“I met Allen Loughry at the request of a friend and a judge who asked me to help Allen on his campaign (for a seat on the state Supreme Court in 2012),” political consultant David Browne wrote in a letter to U.S. District Judge John Copenhaver prior to Loughry’s Feb. 13 sentencing. “I was told, ‘The boy won’t have two nickels to rub together, but he’s brilliant.’”
Browne pleaded for leniency for Loughry, who was convicted on 11 counts of mail and wire fraud, witness tampering, and lying to federal agents.
“When Allen won, I never had an individual as grateful, and I still have never seen anyone so ready to get to work,” Browne wrote. “Every night, he stayed in that building beyond everyone else. He read every piece of paper associated with every case. He loved his job, and he loved the law.”
Browne conceded that Loughry should have “reported every penny for travel” and shouldn’t have used a state vehicle for personal purposes, but argued that there were extenuating circumstances.
“I do not believe that extra months in incarceration will make any difference in Allen’s future behavior or deter any future elected officials,” Browne wrote. “Hopefully, the press coverage has already done that. Allen’s once promising career is destroyed forever. I hope his family does not have to be destroyed as well.”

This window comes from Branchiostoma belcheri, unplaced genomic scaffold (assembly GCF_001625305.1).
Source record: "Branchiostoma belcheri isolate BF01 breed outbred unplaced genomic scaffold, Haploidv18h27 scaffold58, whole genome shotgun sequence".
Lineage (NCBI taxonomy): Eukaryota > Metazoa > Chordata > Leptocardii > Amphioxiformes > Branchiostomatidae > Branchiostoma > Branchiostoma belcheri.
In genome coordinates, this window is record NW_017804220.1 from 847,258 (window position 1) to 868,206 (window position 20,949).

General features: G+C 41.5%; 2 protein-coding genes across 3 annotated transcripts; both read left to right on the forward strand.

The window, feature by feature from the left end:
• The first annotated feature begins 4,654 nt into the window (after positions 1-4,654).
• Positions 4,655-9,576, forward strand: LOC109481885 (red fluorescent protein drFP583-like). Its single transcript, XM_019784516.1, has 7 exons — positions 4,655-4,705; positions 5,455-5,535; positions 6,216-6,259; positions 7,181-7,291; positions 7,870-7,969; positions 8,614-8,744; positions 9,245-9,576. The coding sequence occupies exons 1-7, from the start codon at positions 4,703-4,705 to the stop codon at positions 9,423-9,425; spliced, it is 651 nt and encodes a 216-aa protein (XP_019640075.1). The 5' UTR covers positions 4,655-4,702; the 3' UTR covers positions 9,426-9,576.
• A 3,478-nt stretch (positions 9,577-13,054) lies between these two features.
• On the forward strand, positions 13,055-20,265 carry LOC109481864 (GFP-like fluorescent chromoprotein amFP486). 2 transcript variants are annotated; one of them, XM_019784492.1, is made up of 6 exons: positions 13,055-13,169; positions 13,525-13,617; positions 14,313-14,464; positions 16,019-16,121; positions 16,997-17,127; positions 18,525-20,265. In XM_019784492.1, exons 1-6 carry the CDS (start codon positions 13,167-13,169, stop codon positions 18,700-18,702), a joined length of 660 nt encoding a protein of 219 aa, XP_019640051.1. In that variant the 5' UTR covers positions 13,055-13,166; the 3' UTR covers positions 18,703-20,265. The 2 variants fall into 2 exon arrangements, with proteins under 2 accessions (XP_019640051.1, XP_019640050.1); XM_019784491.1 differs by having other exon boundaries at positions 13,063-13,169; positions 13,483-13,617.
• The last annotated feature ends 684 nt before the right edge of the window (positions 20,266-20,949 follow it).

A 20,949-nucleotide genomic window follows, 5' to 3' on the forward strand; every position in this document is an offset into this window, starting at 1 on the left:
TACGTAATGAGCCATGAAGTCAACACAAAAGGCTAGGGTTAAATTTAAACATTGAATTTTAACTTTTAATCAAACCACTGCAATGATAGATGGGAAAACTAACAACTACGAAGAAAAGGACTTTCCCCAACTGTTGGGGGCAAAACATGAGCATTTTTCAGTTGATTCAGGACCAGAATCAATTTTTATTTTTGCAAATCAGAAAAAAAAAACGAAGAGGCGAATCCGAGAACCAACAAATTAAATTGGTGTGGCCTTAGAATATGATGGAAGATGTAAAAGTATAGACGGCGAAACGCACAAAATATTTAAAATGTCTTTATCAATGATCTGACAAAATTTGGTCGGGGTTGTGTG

Browne also suggested that there was bad blood between former state Supreme Court administrator Steve Canterbury and Loughry, which Canterbury denies. Canterbury testified during impeachment hearings about Loughry’s misuse of state vehicles, his transfer of courthouse furniture to his own home, and his lavish spending on the furnishings for his chambers.
“I don’t know why David Browne decided to even bring me up in his letter,” Canterbury countered. “I don’t understand the thinking. He was clearly saying things he could not have knowledge of.”
Assuming his motives are pure, Browne’s intervention on Loughry’s behalf is a nice gesture. Still, if anyone deserves to be punished severely for breaking the law, it’s a judge.